Detroit's Next Big Crash
Two amazing comebacks in Michigan dominated last week's news: that of Bernie Sanders, and that of the auto industry. Whether Sanders's lasts will be known soon enough. But there are already real questions about the industry's recovery, and the answers have profound implications not only for U.S. automakers but also for federal policy.
It's true, as Hillary Clinton boasted, 2015 was "the best year that the auto industry has had in a long time." Americans bought 17.5 million cars last year, breaking a 15-year record. But these rosy sales figures hide an alarming truth: The boom is being fueled by many temporary factors that could put automakers in the same vulnerable position they found themselves seven years ago.
The most obvious of these is the price of oil, which dropped below $30 a barrel by the end of last year, lowering the price at the pump by nearly a dollar since 2014. While low gas prices don't necessarily lead to increased auto sales, they do influence the type of vehicles Americans buy: pickups and SUVs rather than fuel-efficient sedans. The sales boom has been driven almost entirely by such light trucks:
The three top-selling vehicles last year were Detroit's flagship pickups, while the top five non-trucks were all made by Japanese companies. When oil prices inevitably rise again, the same SUV addiction that laid U.S. carmakers low in the 2000s could threaten them again.
Car loans are another red flag, for two reasons: Consumers have been able to afford them largely because interest rates are low, but these rates, like oil prices, can be expected to eventually rise. And nearly one out of five new auto loans are being made to borrowers with low credit ratings. The automakers' own finance operations have become increasingly dependent on the subprime market:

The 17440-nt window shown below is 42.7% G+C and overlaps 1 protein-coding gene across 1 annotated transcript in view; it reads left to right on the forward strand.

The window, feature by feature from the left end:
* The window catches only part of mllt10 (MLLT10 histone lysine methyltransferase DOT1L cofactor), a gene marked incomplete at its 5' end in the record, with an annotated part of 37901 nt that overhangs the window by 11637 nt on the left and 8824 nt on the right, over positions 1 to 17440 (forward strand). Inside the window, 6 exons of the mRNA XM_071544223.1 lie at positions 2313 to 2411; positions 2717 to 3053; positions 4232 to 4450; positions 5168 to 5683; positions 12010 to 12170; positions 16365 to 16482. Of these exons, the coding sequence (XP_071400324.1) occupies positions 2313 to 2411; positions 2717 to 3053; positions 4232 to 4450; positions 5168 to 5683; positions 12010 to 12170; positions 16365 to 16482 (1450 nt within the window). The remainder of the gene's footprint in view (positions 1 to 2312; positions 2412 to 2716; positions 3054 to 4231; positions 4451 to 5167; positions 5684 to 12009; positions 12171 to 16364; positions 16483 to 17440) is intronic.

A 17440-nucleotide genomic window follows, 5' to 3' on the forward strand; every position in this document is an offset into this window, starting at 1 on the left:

Loaning money at high rates to people who may not be able to repay is a recipe for disaster, as the housing bubble demonstrated. Delinquencies on subprime car loans that have been bundled into bonds have already risen to 4.7 percent, the highest rate since 2010.
What's more, automakers have been goosing sales by offering ever-longer loans with lower monthly payments, pushing leases that count as "sales," and dumping their sedans onto rental car companies and other bulk buyers. Last year, these low-margin fleet sales rose more than 6 percent -- helping companies meet the federal goal for overall fuel economy in spite of growing light-truck sales.
Despite these danger signs, the auto industry can well avoid another meltdown -- if it positions itself for the economic headwinds, and for the technological change that stands to radically reshape the car business.
Mostly this is a matter for the automakers themselves, of course. They should, for instance, invest in more flexible production systems, as their German and Japanese competitors have. Detroit also needs to better prepare to compete on both electrification and autonomous vehicles. With the exception of GM's all-electric Bolt EV, the Big Three have been largely sitting on the sidelines.
Whether U.S. automakers join the competition for new technology, they should plan better for rougher economic weather ahead -- and here's where the government can play a role. It should stand firm against industry efforts to exploit loopholes and water down fuel-economy standards when they are reviewed next year. And the government, which still gives carmakers tax credits and other advantages, should use its leverage to pressure them to prepare plans for bankruptcy or restructuring, in the event either one is needed. Neither GM nor Chrysler had such living wills before taxpayers bailed them out in 2009.
The Big Three are again making many of the same mistakes that drove them to ruin a decade ago, and this time they should be ready to bear the consequences on their own.
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